In today’s fast-paced world the push for smarter, more intuitive and immersive technology – that eases the burden of complex systems – is continuous.
Caspar Schutte, a BBD software developer with a keen interest in virtual reality (VR), explains how the world is steadily moving towards a handsfree digital reality.
VR and augmented reality (AR) are not just for entertainment or media, the technology is being used in innovative ways. The International Data Corporation estimates the total revenue for both AR and VR will be over $162 billion by 2020.
Not sure of the difference between the two technologies?
• VR is an escape from the real world via an immersion into a fantasy “reality”, effectively cutting you off from the physical world. This is achieved with headsets (head-mounted displays), earphones (3D surround sound), optional motion controllers and position tracking. VR environments can be as detailed and engaging as the creator wants, able to run off both a mobile or desktop computer.
• AR combines the real world with a virtual world, by creating virtual layers on top of your physical environment. This is best achieved with non-isolating smart glasses, enabling interaction with the virtual ‘world’ while still staying in touch with the real world.
The healthcare, training, education, military, gaming, mining, marketing, real estate and entertainment industries are all finding unique uses for the technology. As immersive technology becomes more easily available to the public, the extent to which it can be useful will constantly be redefined. Gartner predicts that 20 percent of large-enterprise businesses would have evaluated and adopted AR and VR solutions by 2019, while consumers and businesses will have easy access to quality devices, systems, tools and services by 2020.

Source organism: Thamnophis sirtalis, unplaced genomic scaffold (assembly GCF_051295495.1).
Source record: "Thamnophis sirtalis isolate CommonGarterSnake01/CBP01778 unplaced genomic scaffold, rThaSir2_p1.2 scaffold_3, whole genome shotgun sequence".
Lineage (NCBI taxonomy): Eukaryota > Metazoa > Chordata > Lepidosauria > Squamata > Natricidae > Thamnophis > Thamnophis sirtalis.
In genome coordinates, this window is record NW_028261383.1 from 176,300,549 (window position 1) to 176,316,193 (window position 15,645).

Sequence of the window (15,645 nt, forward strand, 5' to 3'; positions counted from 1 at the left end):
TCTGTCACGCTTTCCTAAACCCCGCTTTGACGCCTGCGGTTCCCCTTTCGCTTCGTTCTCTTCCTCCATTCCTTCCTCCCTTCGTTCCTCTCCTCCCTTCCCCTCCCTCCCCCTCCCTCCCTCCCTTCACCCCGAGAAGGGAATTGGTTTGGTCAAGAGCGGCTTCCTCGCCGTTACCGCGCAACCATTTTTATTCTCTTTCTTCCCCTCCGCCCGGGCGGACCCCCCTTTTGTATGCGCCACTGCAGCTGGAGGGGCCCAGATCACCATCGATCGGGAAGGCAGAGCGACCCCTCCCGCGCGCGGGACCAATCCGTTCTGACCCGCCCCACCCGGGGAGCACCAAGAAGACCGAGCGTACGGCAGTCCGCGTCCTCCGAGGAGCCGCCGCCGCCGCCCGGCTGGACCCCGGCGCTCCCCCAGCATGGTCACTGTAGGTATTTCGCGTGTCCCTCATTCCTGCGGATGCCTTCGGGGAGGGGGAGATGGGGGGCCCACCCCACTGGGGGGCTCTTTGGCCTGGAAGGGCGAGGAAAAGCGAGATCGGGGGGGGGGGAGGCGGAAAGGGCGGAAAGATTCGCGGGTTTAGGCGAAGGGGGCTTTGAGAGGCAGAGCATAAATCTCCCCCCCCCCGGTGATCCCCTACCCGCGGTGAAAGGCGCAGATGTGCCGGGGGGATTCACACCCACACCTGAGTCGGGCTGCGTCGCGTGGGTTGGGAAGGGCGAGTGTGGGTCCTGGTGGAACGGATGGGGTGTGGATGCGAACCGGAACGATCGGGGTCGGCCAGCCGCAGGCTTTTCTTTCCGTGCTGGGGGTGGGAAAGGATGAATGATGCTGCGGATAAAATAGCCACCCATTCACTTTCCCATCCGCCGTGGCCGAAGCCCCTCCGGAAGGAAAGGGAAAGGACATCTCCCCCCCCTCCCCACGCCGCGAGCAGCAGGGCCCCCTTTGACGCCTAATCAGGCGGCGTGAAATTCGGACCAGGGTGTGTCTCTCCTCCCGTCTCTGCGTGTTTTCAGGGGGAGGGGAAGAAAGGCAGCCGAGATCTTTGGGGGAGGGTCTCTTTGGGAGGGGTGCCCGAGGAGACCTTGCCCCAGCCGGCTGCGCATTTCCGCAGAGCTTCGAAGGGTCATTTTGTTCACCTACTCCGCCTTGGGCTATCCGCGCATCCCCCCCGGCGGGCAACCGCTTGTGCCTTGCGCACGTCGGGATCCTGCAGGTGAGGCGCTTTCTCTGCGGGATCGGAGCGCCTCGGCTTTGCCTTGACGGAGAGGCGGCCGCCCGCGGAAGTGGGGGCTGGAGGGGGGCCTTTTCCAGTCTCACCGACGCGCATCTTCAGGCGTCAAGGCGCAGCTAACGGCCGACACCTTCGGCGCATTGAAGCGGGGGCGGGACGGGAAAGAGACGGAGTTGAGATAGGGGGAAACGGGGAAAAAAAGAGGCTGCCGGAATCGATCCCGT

AR and VR are not as new as some may think. Large organisations were already using the technology in the 1990s for mining and flight simulations. Schutte says that “Current growth behind AR and VR is due to the technology becoming more cost-effective for smaller businesses and private customers”. Coupled with this is the growing need for this technology in sectors such as workforce training, education and the medical sciences.
Schutte has always been interested in creating 3D worlds and sees a lot of potential for the growth of AR and VR, despite the current drawbacks. “When using mobile VR – challenges such as phone batteries, processing power, overheating and low resolutions are somewhat balanced out by the complete freedom of the fully mobile setup. Desktop VR with its greater processing power negates some of the mobile issues, but one has to remain connected to the PC.”
A workaround to try and achieve the best of the mobile and desktop options is through a gamer’s laptop. These contain graphics cards, better processing power and with the use of a backpack, are portable. Schutte advises that VR and AR each have their own specific markets, dependent on the user’s needs for interacting with the physical environment.
Now that we have the potential to immerse ourselves in knowledge through virtual experiences, we can truly change how we teach, learn and understand.